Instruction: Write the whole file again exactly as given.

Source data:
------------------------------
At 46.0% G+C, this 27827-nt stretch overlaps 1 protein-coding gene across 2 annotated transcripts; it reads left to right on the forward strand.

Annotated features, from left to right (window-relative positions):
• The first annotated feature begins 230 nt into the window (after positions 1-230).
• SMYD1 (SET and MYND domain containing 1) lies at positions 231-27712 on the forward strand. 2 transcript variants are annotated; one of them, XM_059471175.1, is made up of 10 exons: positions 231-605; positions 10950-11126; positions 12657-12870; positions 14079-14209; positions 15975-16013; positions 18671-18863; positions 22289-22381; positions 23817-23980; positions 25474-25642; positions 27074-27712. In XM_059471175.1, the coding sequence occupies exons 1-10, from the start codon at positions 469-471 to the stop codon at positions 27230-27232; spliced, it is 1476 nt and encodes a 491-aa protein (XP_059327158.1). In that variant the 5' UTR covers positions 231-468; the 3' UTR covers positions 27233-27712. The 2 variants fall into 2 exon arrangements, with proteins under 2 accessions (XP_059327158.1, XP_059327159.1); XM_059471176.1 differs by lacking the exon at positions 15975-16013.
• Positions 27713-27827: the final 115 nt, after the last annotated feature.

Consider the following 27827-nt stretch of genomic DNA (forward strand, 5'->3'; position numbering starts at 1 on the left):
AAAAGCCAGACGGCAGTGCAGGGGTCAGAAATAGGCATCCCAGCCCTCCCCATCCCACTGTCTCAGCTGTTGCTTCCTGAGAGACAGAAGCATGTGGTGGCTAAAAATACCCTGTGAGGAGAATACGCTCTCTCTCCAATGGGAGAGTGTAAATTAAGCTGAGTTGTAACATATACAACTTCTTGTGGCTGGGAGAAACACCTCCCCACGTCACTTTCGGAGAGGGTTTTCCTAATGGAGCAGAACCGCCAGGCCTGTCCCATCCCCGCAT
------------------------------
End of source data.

At 46.0% G+C, this 27827-nt stretch overlaps 1 protein-coding gene across 2 annotated transcripts; it reads left to right on the forward strand.

Annotated features, from left to right (window-relative positions):
• The first annotated feature begins 230 nt into the window (after positions 1-230).
• SMYD1 (SET and MYND domain containing 1) lies at positions 231-27712 on the forward strand. 2 transcript variants are annotated; one of them, XM_059471175.1, is made up of 10 exons: positions 231-605; positions 10950-11126; positions 12657-12870; positions 14079-14209; positions 15975-16013; positions 18671-18863; positions 22289-22381; positions 23817-23980; positions 25474-25642; positions 27074-27712. In XM_059471175.1, the coding sequence occupies exons 1-10, from the start codon at positions 469-471 to the stop codon at positions 27230-27232; spliced, it is 1476 nt and encodes a 491-aa protein (XP_059327158.1). In that variant the 5' UTR covers positions 231-468; the 3' UTR covers positions 27233-27712. The 2 variants fall into 2 exon arrangements, with proteins under 2 accessions (XP_059327158.1, XP_059327159.1); XM_059471176.1 differs by lacking the exon at positions 15975-16013.
• Positions 27713-27827: the final 115 nt, after the last annotated feature.

Consider the following 27827-nt stretch of genomic DNA (forward strand, 5'->3'; position numbering starts at 1 on the left):
AAAAGCCAGACGGCAGTGCAGGGGTCAGAAATAGGCATCCCAGCCCTCCCCATCCCACTGTCTCAGCTGTTGCTTCCTGAGAGACAGAAGCATGTGGTGGCTAAAAATACCCTGTGAGGAGAATACGCTCTCTCTCCAATGGGAGAGTGTAAATTAAGCTGAGTTGTAACATATACAACTTCTTGTGGCTGGGAGAAACACCTCCCCACGTCACTTTCGGAGAGGGTTTTCCTAATGGAGCAGAACCGCCAGGCCTGTCCCATCCCCGCAT